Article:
Earlier this month, I had a very interesting meeting with someone who works in the publishing industry, and he kindly gave me a book: “Gorsky” by Vesna Goldsworthy. I had heard of neither the book nor the author, but I delved straight into what would become my 47th read of the 2015 Reading Challenge: #63 A book you were given.
My Goodreads Review
“Based on ‘The Great Gatsby’ by F. Scott Fitzgerald, ‘Gorsky’ follows Serbian-born, London-based bookseller Nikola (Nick) Kimovic, who is commissioned by billionaire Russian Gorsky to build him the best private library imaginable for his lavish new home. Nick, for need of money and love of art, agrees.
Nick has another regular client, Russian Natalia, whom he plies with art history books for her collection. Natalia is married to wealthy Englishman Tom Summerscale, with whom she has a daughter, Daisy.
It later transpires that Gorsky and Natalia were old friends in Russia, when Gorsky holds an event in Nick’s bookshop with the implicit intent of bumping into Natalia.
The book revolves around money – old money, new money – and how relationships are formed when money is involved. It is also political, as it considers the wealth of the English, Russians, and Europeans in general, and how the two are intrinsically linked.
This book is filled with themes including prostitution, adultery, and latterly, murder – all of which largely revolve around money and politics. The characters were interesting – particularly Nick, Gorsky and Gery (Natalia’s friend and personal trainer) – and, having not personally read ‘The Great Gatsby’, I was shocked at the direction the novel took.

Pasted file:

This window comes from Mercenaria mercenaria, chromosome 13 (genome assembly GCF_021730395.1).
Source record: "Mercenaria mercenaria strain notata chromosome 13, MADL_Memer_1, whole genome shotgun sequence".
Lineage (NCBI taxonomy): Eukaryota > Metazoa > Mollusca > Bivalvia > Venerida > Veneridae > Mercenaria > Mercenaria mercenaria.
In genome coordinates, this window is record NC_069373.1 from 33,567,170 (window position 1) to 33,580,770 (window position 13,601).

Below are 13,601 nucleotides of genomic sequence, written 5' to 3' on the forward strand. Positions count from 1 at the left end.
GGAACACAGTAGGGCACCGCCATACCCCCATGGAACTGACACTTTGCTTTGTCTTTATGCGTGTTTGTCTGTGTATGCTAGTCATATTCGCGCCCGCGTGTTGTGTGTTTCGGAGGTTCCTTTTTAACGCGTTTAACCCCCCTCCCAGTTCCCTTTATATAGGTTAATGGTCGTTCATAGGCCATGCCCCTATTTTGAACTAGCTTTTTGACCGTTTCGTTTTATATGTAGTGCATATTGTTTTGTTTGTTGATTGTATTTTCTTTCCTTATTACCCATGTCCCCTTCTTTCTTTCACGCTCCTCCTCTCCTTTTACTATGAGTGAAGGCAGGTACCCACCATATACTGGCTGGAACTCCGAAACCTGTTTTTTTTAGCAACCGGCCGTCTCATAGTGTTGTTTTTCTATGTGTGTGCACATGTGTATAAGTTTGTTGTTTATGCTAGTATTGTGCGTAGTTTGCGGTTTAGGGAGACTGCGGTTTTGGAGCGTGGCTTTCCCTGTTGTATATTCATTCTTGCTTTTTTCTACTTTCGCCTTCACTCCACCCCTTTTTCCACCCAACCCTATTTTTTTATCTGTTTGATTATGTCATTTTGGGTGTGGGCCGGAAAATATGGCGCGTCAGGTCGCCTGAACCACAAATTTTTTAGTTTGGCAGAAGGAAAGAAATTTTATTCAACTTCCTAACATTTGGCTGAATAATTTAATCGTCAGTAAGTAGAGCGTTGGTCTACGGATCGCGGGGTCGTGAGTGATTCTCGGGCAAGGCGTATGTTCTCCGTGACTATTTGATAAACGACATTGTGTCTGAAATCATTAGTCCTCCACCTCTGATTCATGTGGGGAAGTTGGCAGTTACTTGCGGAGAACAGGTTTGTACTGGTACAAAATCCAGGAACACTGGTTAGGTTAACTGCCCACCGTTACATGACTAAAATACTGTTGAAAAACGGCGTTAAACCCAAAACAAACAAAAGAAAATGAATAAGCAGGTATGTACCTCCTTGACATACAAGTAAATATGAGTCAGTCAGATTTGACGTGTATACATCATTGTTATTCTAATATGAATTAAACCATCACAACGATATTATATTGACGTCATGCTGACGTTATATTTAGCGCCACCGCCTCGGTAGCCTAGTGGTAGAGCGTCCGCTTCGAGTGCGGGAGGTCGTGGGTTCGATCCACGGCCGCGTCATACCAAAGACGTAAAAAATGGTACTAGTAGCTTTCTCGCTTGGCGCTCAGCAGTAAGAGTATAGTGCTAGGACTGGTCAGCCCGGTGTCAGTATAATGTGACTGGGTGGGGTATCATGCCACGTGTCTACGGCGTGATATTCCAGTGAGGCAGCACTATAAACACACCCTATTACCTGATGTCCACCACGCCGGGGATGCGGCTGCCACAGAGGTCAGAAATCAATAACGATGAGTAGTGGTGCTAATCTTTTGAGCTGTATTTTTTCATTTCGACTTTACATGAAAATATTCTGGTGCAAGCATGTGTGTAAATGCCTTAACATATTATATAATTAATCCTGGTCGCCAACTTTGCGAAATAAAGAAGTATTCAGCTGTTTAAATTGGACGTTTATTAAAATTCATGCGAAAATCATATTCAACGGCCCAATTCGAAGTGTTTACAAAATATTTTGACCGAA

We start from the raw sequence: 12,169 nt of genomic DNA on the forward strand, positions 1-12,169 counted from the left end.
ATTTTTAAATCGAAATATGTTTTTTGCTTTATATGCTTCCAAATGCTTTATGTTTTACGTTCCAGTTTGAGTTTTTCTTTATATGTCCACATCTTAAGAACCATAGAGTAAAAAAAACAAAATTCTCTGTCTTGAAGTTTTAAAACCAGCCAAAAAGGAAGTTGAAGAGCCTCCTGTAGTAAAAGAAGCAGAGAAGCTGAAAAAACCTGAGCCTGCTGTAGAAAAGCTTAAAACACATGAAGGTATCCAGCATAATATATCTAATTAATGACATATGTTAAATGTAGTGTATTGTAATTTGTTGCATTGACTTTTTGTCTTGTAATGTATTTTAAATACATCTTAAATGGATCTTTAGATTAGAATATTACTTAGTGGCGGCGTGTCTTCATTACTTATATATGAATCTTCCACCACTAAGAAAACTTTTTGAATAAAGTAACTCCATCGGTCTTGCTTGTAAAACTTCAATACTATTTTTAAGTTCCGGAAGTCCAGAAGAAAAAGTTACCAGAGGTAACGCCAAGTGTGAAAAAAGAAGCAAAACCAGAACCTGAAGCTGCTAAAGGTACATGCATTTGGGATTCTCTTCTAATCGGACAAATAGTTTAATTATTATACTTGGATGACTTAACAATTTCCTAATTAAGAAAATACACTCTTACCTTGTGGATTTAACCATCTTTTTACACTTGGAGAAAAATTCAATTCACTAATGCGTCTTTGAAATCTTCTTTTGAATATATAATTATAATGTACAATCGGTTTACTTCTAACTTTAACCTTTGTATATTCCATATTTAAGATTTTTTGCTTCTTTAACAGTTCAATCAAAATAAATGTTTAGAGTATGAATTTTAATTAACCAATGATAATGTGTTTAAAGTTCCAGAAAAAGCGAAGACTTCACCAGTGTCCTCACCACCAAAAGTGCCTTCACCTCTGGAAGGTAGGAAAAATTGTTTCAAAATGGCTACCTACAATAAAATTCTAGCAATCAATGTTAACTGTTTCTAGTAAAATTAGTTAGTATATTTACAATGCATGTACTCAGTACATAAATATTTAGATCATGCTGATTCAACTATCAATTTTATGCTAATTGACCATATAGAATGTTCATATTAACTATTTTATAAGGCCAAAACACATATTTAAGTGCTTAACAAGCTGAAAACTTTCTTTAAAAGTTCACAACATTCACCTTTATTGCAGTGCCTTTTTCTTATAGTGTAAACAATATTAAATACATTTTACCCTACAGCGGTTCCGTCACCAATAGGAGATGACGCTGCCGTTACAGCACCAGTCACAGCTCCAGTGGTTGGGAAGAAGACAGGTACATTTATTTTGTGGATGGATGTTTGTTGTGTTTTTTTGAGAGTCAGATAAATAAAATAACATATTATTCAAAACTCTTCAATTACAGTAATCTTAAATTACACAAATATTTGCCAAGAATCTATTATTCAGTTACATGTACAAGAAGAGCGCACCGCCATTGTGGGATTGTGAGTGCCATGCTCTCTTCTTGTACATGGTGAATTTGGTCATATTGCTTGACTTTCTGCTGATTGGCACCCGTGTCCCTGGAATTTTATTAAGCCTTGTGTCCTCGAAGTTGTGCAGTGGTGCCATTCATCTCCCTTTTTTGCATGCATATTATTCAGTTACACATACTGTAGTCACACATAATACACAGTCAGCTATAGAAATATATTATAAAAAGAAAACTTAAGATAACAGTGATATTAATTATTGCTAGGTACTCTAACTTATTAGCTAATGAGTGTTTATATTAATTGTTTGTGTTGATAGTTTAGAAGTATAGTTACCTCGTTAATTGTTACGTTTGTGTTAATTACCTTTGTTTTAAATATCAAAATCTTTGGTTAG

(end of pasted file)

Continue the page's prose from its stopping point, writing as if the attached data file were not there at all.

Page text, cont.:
All in all I was pleasantly surprised. It was an interesting read from beginning to end, although I felt that the pace towards the end increased too quickly, and as a result the conclusion was rushed.”
This book wasn’t something I would usually pick up for myself – I’m a fan of re-tellings in general, but having not read “The Great Gatsby” and not being aware of the story, it was an entirely new world to me. I also loved the setting in London, with a poor character overwhelmed – inadvertently – by the rich.
Whilst I don’t believe that I confine myself too strictly to any one genre with regards to my reading preferences, reading “Gorsky” has opened my eyes to a new genre of suspenseful political thrillers, which I endeavor to explore further in the future.
#63 A book you were given – Gorsky by Vesna Goldsworthy (7/10)
Thirty-three down, seventeen to go. (Forty-seven read)
My journey will also be instagrammed frequently on @charlottebibliophile